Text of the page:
Guyana celebrates 46 years of independence this year (2012). Having survived 46 years, what has Guyana to say of itself? What are the challenges met? How have they been overcome? What are the stories of success and triumph? What are the hopes for the future?
Guyana officially the Co-operative Republic of Guyana was previously the colony of British Guiana. It is a sovereign state on the northern coast of South America that is culturally part of the Anglophone Caribbean. Guyana was a former colony of the Dutch and (for over 200 years) the British. It is the only state of the Commonwealth of Nations on mainland South America, and the only one on that continent where English is an official language. It is also a member of the Caribbean Community (CARICOM), which has its secretariat headquarters in Guyana's capital, Georgetown. .Achieving its independence from the United Kingdom on 26 May 1966, Guyana also took the next step and became a republic on 23 February 1970. In 2008 they joined the Union of South American Nations as a founding member.
Historically, the region known as "Guiana" or "Guyana" comprised the large shield landmass north of the Amazon River and east of the Orinoco River known as the "Land of many waters". Historical Guyana is made up of three Dutch colonies: Essequibo, Demerara, and Berbice. Modern Guyana is bordered to the east by Suriname, with Brazil to the south and southwest, Venezula to the west, and on the north by the Atlantic Ocean.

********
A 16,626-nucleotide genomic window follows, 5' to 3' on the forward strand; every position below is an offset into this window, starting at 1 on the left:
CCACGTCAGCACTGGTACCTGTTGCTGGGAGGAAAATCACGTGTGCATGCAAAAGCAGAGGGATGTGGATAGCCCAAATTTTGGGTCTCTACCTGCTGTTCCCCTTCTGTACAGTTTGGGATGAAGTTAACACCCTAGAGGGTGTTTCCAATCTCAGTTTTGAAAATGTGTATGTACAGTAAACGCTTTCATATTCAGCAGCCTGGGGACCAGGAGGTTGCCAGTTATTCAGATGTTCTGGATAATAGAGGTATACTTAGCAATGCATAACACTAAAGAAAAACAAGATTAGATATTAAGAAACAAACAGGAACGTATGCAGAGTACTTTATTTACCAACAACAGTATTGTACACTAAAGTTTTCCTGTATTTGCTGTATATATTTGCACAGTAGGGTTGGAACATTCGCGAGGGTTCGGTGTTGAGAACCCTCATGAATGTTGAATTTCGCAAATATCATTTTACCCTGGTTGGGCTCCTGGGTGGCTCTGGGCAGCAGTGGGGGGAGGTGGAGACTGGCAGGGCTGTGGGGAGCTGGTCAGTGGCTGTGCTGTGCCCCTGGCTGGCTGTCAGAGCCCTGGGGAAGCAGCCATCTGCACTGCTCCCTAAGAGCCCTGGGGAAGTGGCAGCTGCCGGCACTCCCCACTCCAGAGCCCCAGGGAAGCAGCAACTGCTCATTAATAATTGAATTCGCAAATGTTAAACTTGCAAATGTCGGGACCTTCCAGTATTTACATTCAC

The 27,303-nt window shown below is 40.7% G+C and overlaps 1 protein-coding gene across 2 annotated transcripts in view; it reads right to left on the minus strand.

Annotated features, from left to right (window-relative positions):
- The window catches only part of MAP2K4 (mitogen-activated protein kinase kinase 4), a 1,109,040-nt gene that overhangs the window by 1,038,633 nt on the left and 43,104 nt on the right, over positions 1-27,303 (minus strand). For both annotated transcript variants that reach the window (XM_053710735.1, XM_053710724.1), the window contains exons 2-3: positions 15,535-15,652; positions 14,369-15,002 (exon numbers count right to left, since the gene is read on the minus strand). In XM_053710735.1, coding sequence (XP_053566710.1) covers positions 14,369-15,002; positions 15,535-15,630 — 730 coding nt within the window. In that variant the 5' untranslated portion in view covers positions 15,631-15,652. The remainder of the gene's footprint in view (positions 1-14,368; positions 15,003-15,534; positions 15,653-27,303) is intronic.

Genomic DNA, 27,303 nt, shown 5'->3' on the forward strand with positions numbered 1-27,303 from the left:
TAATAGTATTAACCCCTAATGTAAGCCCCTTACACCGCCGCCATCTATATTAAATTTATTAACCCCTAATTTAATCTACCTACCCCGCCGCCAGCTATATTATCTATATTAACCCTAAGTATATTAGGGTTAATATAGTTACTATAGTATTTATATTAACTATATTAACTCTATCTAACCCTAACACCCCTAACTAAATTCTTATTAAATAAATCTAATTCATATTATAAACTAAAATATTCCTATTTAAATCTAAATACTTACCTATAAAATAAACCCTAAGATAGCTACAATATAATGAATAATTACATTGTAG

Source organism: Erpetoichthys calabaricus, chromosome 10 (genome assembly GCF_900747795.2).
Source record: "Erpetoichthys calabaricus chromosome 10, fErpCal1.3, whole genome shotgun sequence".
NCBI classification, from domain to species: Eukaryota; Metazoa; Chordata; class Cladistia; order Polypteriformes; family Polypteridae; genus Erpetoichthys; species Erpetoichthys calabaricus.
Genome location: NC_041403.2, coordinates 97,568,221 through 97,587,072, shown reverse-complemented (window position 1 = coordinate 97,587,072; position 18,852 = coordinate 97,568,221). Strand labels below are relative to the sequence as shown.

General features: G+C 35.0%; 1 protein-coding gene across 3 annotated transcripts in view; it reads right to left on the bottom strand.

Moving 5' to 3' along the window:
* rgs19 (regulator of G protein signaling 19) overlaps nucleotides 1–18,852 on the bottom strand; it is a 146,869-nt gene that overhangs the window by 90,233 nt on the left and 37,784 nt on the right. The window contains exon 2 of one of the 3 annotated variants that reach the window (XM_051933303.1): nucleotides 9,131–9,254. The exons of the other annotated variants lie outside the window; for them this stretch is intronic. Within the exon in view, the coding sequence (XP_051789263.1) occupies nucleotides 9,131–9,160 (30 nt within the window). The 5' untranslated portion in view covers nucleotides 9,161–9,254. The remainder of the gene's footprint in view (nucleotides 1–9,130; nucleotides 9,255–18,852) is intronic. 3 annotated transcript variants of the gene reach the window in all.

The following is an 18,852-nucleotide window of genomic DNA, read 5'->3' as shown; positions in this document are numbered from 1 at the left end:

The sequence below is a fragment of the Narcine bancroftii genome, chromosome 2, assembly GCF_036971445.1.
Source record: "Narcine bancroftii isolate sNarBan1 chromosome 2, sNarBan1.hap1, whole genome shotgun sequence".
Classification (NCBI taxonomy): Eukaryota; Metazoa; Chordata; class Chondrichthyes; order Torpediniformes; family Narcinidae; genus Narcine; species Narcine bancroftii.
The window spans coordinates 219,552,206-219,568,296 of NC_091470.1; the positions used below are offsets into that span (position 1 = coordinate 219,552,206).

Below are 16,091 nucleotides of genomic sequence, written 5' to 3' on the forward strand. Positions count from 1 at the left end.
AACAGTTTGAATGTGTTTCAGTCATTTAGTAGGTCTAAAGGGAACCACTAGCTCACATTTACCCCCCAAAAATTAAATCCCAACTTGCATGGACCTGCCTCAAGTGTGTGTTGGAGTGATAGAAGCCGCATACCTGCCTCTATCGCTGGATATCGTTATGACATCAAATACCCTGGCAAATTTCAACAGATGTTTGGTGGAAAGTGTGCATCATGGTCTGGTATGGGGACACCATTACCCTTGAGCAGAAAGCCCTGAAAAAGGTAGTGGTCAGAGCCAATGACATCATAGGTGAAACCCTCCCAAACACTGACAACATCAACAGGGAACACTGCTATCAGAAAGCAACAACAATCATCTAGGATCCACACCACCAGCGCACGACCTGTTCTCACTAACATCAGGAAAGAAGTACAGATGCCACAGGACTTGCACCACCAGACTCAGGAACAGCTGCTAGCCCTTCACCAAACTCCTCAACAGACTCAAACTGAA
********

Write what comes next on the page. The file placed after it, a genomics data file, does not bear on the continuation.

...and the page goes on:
Guyana with a population of approximately 761,000 (2010 estimate) is the third-smallest independent state on the mainland of South America after Uruguay and Suriname. The population origins are broken down as follows: East Indian 43.5%, black (African) 30.2%, mixed 16.7%, Amerindian 9.1%, other 0.5% (2002 census)
Guyana’s economy is relatively one of the most robust within the region. Still, there is much that needs improvement as far as the economic affairs of the country are concerned.
In terms of economic development, Guyana’s 46 years of independence has been a period in which countries like Malaysia, Singapore and the Maldives – which had once lagged far behind Guyana have surpassed it.
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Tourism, for example is poorly managed in Guyana. Tourist facilities are generally not developed, except for a few hotels in the capital city of Georgetown and a limited number of eco-resorts. The vast majority of Guyanese nationals live along the coast, leaving the interior largely unpopulated and undeveloped. Travel in the interior of Guyana can be difficult; many interior regions can only be reached by plane or boat, and the limited roads are often impassable in the rainy seasons.
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Guyana gained independence from Britain on May 26, 1966. Like Trinidad and Tobago, Guyana also established itself as an autonomous nation, a republic by its own right. Since then, the country has had a number of ups and downs. Regardless, Guyana is one of the foremost countries in the West Indies (South America) in terms of economic growth and political stability. Furthermore, the country has produced some of the West Indies cricket greats such as Shivnarine Chanderpaul and Ramnaresh Sarwan.
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Social and Economic Overview